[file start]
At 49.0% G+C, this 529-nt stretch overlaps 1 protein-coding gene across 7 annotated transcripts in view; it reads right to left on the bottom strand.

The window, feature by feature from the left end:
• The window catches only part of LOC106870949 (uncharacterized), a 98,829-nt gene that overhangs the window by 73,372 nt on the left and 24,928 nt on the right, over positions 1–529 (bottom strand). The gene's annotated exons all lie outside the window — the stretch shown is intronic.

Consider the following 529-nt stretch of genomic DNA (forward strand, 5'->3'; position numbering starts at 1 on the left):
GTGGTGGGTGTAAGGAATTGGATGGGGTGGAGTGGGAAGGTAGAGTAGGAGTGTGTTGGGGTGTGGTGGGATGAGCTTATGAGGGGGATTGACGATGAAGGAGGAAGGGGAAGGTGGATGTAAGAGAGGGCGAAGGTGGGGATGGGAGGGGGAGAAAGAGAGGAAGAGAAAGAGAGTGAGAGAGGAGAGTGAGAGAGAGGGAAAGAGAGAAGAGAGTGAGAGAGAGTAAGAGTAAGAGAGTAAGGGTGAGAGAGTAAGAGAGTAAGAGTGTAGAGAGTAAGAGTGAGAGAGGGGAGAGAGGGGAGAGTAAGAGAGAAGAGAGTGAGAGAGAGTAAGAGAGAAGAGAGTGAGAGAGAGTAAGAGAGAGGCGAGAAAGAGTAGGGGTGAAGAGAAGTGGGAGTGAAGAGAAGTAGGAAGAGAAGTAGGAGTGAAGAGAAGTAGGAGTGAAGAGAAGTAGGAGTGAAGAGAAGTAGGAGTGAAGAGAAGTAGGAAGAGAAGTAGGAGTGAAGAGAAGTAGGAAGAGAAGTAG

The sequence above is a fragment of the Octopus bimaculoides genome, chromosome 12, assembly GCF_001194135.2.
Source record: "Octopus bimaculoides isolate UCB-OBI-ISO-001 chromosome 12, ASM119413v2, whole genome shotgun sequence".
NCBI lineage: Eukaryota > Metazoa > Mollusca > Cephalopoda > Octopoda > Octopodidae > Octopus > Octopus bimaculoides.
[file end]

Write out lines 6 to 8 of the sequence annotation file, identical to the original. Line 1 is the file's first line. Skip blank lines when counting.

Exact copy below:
The sequence above is a fragment of the Octopus bimaculoides genome, chromosome 12, assembly GCF_001194135.2.
Source record: "Octopus bimaculoides isolate UCB-OBI-ISO-001 chromosome 12, ASM119413v2, whole genome shotgun sequence".
NCBI lineage: Eukaryota > Metazoa > Mollusca > Cephalopoda > Octopoda > Octopodidae > Octopus > Octopus bimaculoides.